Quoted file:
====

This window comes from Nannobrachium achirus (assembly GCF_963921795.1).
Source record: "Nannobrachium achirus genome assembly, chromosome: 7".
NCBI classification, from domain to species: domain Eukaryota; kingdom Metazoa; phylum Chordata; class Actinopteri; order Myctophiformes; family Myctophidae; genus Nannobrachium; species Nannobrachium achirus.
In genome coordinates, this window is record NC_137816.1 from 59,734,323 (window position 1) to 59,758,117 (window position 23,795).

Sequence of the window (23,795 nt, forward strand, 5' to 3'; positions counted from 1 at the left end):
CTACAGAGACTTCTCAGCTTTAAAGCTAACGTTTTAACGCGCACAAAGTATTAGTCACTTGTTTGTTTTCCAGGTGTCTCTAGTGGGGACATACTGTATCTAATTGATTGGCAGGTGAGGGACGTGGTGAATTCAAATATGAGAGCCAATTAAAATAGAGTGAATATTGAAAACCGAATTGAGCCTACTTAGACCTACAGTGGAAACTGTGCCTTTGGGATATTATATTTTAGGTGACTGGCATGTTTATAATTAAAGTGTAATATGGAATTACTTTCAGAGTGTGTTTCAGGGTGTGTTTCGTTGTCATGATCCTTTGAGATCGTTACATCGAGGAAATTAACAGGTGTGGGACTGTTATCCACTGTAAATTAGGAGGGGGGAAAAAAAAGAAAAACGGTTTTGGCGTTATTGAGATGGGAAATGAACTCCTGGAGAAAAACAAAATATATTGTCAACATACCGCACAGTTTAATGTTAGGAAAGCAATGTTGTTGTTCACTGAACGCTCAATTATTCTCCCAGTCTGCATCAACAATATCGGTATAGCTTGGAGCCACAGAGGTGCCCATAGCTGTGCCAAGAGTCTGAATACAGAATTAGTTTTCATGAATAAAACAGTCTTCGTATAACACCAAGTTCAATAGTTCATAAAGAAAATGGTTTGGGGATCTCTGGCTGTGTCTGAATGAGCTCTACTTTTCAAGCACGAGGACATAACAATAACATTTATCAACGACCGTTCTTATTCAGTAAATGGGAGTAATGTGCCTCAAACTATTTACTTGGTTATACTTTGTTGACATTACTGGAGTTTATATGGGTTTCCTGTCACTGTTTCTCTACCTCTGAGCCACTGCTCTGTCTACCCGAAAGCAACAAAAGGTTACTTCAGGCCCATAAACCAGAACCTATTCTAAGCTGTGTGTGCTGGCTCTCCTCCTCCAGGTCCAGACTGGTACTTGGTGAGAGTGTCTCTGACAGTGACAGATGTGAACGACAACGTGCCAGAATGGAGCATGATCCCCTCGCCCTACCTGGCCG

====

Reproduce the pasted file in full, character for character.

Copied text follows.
This window comes from Nannobrachium achirus (assembly GCF_963921795.1).
Source record: "Nannobrachium achirus genome assembly, chromosome: 7".
NCBI classification, from domain to species: domain Eukaryota; kingdom Metazoa; phylum Chordata; class Actinopteri; order Myctophiformes; family Myctophidae; genus Nannobrachium; species Nannobrachium achirus.
In genome coordinates, this window is record NC_137816.1 from 59,734,323 (window position 1) to 59,758,117 (window position 23,795).

Sequence of the window (23,795 nt, forward strand, 5' to 3'; positions counted from 1 at the left end):
CTACAGAGACTTCTCAGCTTTAAAGCTAACGTTTTAACGCGCACAAAGTATTAGTCACTTGTTTGTTTTCCAGGTGTCTCTAGTGGGGACATACTGTATCTAATTGATTGGCAGGTGAGGGACGTGGTGAATTCAAATATGAGAGCCAATTAAAATAGAGTGAATATTGAAAACCGAATTGAGCCTACTTAGACCTACAGTGGAAACTGTGCCTTTGGGATATTATATTTTAGGTGACTGGCATGTTTATAATTAAAGTGTAATATGGAATTACTTTCAGAGTGTGTTTCAGGGTGTGTTTCGTTGTCATGATCCTTTGAGATCGTTACATCGAGGAAATTAACAGGTGTGGGACTGTTATCCACTGTAAATTAGGAGGGGGGAAAAAAAAGAAAAACGGTTTTGGCGTTATTGAGATGGGAAATGAACTCCTGGAGAAAAACAAAATATATTGTCAACATACCGCACAGTTTAATGTTAGGAAAGCAATGTTGTTGTTCACTGAACGCTCAATTATTCTCCCAGTCTGCATCAACAATATCGGTATAGCTTGGAGCCACAGAGGTGCCCATAGCTGTGCCAAGAGTCTGAATACAGAATTAGTTTTCATGAATAAAACAGTCTTCGTATAACACCAAGTTCAATAGTTCATAAAGAAAATGGTTTGGGGATCTCTGGCTGTGTCTGAATGAGCTCTACTTTTCAAGCACGAGGACATAACAATAACATTTATCAACGACCGTTCTTATTCAGTAAATGGGAGTAATGTGCCTCAAACTATTTACTTGGTTATACTTTGTTGACATTACTGGAGTTTATATGGGTTTCCTGTCACTGTTTCTCTACCTCTGAGCCACTGCTCTGTCTACCCGAAAGCAACAAAAGGTTACTTCAGGCCCATAAACCAGAACCTATTCTAAGCTGTGTGTGCTGGCTCTCCTCCTCCAGGTCCAGACTGGTACTTGGTGAGAGTGTCTCTGACAGTGACAGATGTGAACGACAACGTGCCAGAATGGAGCATGATCCCCTCGCCCTACCTGGCCG